“I think there’s a little bit of tilting at windmills going on.” So said ABC Managing Director Mark Scott to Crikey this morning in response to the letter from former ABC staff elected directors protesting against any suggestion of the ABC taking advertising on its websites.
The former staff elected directors wrote the letter concerned that a Board decision on the matter might be “imminent”, but Scott said this morning that the matter was not before the board, nor had management developed anything to take to the Board. “Not even drafts.”
Yet Scott would not rule out advertising on the ABC’s web sites in the future.
The reality is that at present the ABC has no clear policy on taking advertising online. Until there is one, ABC watchers are going to be anxious and with good reason.
The background is that changes to legislation would be needed for the ABC to take advertising on radio or television, but the law is silent about the web. Thus the decision on web based ads lies within the discretion of the ABC Board.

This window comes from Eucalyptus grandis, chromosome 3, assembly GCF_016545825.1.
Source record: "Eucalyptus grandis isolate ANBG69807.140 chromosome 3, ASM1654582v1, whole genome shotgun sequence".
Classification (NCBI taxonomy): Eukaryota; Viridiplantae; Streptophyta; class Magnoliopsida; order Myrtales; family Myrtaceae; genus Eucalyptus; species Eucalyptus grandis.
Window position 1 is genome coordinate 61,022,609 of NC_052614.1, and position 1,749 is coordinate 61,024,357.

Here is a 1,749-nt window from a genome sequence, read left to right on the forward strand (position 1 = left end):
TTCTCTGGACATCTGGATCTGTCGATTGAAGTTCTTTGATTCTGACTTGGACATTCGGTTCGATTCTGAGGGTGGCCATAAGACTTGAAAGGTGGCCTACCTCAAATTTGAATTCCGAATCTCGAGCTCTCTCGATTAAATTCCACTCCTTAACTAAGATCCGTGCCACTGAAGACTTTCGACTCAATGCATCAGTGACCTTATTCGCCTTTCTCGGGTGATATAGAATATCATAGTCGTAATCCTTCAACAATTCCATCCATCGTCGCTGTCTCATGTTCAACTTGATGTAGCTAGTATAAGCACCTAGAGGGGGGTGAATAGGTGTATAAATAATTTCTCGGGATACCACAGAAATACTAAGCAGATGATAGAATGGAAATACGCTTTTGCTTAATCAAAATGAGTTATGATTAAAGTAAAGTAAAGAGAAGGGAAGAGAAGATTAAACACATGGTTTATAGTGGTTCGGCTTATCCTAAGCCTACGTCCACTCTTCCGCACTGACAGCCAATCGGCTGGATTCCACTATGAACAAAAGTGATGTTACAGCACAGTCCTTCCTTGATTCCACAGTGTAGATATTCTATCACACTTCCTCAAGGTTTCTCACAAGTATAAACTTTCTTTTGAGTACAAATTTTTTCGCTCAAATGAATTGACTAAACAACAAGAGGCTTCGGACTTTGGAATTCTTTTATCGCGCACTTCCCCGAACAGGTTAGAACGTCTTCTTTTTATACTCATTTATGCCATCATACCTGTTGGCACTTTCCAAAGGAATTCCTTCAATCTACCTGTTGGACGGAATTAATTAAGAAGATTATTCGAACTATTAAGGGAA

Scott provoked the latest wave of concern in an ABC AM interview in which he ruled out ads on radio and television, but left the question of web advertising hanging.
ABC insiders believe that Scott and the Board are unlikely to take advertising on “core” news and current events web pages, but that there may be more ventures such as the Countdown site, which is set up by the ABC’s commercial arm, and takes advertising. It is an uncomfortable hybrid.
Scott has made it clear he will explore new ways of raising revenue for the ABC, but I understand his focus and the focus of ABC Enterprises at present is on commercialising the archive – charging the public for downloads and podcasts of ABC content.
This is quite different from taking advertising. It is commercialisation, but places the ABC at the behest of its audience, which is where it should be, rather than at the behest of big advertisers.
Until the ABC has clear policy position on web based advertising – preferably ruling it out – this question will recur.
If Scott and the Board do not intend to allow advertising on the ABC’s core websites, they should publicly rule it out.